Saturday, October 15, 2011

The wisdom of an East German Pastor


The pastor in whose home we met was, G√ľnter Reymann. He and his wife were among a small group of dedicated Christians who had given up a relatively peaceful and prosperous life in West Germany to move to the East where they felt they were needed. Now they lived in East Berlin behind the Berlin Wall and suffered all the restrictions that brought with it. His English was excellent because during World War II he had been a prisoner of war in a British POW camp West of Edmonton in Canada. Three things he told us stuck in my mind.

The Brandenburg Gate in 1962
 First, he talked about his treatment as a prisoner-of-war in a very positive manner. The story I remember is that about a year before the end of the war the prisoners had asked permission to go on a hike up a local mountain. To their surprise the Canadian commander gave them his permission although a couple of guards went along too and they had to agree to be back fairly early in the evening.

On the hike his party lost their guards and then got lost themselves. As a result they returned to the camp very late at night expecting to be punished. But, the Canadian officer in charge understood what had happened and told them that they were lucky not to have encountered a bear. This episode impressed Reymann with the humanity of Canadians and the importance of trust in human relations something he observes was missing in Nazi Germany and the Communist German Democratic Republic.

Chackpoint Charlie one of the ways in to East Berlin


The second thing he said was that he saw Communists as members of a secular religious sect. His reason for this was simple. Sects, he said, are always teaching and rarely crack jokes about themselves. Committed communists he observed acted in the same way. Fanatics, he added, lack a sense of humour and have an urge to lecture others. At the time this observation seemed trivial. Over the years I came to increasingly appreciate its wisdom.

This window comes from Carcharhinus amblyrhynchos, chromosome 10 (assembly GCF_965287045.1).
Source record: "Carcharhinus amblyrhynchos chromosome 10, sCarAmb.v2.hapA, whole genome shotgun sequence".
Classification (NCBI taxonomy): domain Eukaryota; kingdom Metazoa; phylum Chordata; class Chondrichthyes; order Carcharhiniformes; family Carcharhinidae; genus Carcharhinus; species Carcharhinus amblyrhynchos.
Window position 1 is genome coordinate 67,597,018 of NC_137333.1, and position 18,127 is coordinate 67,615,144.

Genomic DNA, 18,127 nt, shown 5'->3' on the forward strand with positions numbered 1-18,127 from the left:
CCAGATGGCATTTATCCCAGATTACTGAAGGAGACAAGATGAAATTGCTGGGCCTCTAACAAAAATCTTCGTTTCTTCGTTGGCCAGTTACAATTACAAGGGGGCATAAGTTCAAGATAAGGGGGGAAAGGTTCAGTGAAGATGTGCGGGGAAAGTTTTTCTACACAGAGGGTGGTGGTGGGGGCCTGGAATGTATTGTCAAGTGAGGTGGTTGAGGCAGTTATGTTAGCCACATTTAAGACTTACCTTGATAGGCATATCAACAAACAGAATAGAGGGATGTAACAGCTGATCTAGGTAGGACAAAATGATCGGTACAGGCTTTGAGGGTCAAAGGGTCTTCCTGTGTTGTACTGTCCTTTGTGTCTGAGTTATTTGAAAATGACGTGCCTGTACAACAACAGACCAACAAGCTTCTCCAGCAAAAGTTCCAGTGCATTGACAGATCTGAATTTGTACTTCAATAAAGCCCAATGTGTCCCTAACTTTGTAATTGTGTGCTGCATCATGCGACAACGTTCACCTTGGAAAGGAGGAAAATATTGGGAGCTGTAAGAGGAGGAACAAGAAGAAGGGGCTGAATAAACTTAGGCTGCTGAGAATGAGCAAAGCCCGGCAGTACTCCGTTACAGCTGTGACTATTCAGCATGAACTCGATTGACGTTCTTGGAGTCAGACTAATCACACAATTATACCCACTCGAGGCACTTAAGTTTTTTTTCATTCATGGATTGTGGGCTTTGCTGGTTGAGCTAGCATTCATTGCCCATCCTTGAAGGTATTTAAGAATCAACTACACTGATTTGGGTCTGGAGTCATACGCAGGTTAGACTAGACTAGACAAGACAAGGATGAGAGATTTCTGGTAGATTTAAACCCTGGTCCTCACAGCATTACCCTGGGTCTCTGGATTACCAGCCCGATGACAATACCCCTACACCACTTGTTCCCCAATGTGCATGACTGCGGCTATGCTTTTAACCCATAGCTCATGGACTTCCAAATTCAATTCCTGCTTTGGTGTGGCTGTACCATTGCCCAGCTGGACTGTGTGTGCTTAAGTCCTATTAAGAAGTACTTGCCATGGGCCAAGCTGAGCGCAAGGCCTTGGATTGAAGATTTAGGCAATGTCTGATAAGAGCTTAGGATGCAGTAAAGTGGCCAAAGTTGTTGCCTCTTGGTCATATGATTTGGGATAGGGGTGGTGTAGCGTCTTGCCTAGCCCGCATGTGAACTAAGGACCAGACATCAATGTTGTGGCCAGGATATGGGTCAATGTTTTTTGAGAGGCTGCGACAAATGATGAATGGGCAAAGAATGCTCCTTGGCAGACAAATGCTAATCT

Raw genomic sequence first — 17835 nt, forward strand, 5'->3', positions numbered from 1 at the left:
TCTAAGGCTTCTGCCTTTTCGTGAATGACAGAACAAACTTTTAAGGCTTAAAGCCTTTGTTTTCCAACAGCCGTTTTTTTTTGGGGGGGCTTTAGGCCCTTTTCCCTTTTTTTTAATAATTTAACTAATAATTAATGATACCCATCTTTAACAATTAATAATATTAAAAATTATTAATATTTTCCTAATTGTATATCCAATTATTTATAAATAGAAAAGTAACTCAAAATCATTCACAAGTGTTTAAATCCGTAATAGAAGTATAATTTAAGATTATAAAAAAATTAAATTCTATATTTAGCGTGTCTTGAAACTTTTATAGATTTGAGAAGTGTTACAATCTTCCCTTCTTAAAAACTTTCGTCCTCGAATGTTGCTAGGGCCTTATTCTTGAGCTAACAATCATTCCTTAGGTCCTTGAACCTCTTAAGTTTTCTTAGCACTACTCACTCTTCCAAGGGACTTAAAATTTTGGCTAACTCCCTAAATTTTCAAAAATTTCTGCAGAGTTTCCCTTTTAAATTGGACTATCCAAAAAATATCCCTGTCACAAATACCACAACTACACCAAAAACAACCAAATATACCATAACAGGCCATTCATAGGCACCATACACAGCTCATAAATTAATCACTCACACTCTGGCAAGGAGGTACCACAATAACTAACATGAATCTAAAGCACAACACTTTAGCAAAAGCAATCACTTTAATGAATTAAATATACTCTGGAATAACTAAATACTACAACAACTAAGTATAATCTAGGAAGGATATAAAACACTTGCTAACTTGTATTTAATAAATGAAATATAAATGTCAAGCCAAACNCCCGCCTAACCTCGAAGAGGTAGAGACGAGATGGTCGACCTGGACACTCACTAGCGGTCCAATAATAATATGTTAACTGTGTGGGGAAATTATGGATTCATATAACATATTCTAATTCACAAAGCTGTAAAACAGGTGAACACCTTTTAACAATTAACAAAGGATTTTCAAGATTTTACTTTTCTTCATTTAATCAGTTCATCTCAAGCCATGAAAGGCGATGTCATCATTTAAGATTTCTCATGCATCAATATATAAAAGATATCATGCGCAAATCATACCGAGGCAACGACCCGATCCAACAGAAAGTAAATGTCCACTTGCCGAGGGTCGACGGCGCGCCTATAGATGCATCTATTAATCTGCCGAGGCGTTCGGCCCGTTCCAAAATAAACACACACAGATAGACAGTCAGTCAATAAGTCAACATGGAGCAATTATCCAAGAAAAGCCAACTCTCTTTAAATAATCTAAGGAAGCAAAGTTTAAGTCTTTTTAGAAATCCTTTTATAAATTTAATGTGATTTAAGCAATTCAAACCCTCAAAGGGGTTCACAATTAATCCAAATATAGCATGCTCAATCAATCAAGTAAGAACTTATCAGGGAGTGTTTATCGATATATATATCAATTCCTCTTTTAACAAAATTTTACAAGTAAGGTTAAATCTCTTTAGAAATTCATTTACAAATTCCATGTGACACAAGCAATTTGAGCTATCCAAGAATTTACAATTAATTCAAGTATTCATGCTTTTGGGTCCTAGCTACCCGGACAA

His third word of wisdom concerned the Confessing Church. His father, he told us, was a pastor during the Nazi era. After 1933 he became increasingly skeptical and worried by the Nazis. Following the formation of Confessing Church his father seriously considered joining it. But, the local Confessing Church minister demanded an immediate decision and told him that anyone who did not join was as bad as the Nazis. This confrontation, which was intended to jolt him into joining the Confession Church, had the opposite effect to the one intended. Although he grew increasingly opposed to the Nazis he refused to join the Confessing Church because some of its members seemed as fanatical as the Nazis.
A small discussion group in the East Berlin Church where Diedrich Bonhoeffer, one of the leaders of the Confession Church was the pastor. His photo stands in the background.

From this story Pastor Reymann drew the conclusion that in dealing with Communists, or anyone else he disagreed with, it was necessary to be patient. People must be allowed to make decisions for themselves in their own time and ought not to be pressured or condemned if they do not agree with one’s point of view.

These very humane and wise observations remained with me. After returning to Britain I kept up sporadic contact with Pastor Reymann and his daughter Jutta for a number of years, but sadly we lost touch as time passed. When I attempted to contact him again during a visit to Berlin in the early 1990’s I learned that he had died a few months earlier.